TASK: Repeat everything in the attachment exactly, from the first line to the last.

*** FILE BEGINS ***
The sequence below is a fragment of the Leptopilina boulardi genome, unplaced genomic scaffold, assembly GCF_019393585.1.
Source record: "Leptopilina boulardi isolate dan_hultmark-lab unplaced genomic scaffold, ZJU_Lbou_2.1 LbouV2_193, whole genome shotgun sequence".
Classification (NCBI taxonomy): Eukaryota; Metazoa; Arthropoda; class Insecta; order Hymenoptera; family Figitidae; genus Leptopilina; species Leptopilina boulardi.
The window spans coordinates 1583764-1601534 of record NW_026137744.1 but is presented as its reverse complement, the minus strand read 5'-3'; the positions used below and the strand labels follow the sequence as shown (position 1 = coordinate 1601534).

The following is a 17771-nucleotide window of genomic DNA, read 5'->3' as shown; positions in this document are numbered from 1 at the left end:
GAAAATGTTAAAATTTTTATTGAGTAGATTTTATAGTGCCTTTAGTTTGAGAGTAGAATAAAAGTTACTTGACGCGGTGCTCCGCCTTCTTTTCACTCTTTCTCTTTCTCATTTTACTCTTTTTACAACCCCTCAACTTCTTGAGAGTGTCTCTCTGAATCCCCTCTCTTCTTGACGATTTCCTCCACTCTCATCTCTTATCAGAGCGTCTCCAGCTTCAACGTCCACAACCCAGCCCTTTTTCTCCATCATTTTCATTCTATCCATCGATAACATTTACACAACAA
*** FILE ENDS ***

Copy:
The sequence below is a fragment of the Leptopilina boulardi genome, unplaced genomic scaffold, assembly GCF_019393585.1.
Source record: "Leptopilina boulardi isolate dan_hultmark-lab unplaced genomic scaffold, ZJU_Lbou_2.1 LbouV2_193, whole genome shotgun sequence".
Classification (NCBI taxonomy): Eukaryota; Metazoa; Arthropoda; class Insecta; order Hymenoptera; family Figitidae; genus Leptopilina; species Leptopilina boulardi.
The window spans coordinates 1583764-1601534 of record NW_026137744.1 but is presented as its reverse complement, the minus strand read 5'-3'; the positions used below and the strand labels follow the sequence as shown (position 1 = coordinate 1601534).

The following is a 17771-nucleotide window of genomic DNA, read 5'->3' as shown; positions in this document are numbered from 1 at the left end:
GAAAATGTTAAAATTTTTATTGAGTAGATTTTATAGTGCCTTTAGTTTGAGAGTAGAATAAAAGTTACTTGACGCGGTGCTCCGCCTTCTTTTCACTCTTTCTCTTTCTCATTTTACTCTTTTTACAACCCCTCAACTTCTTGAGAGTGTCTCTCTGAATCCCCTCTCTTCTTGACGATTTCCTCCACTCTCATCTCTTATCAGAGCGTCTCCAGCTTCAACGTCCACAACCCAGCCCTTTTTCTCCATCATTTTCATTCTATCCATCGATAACATTTACACAACAA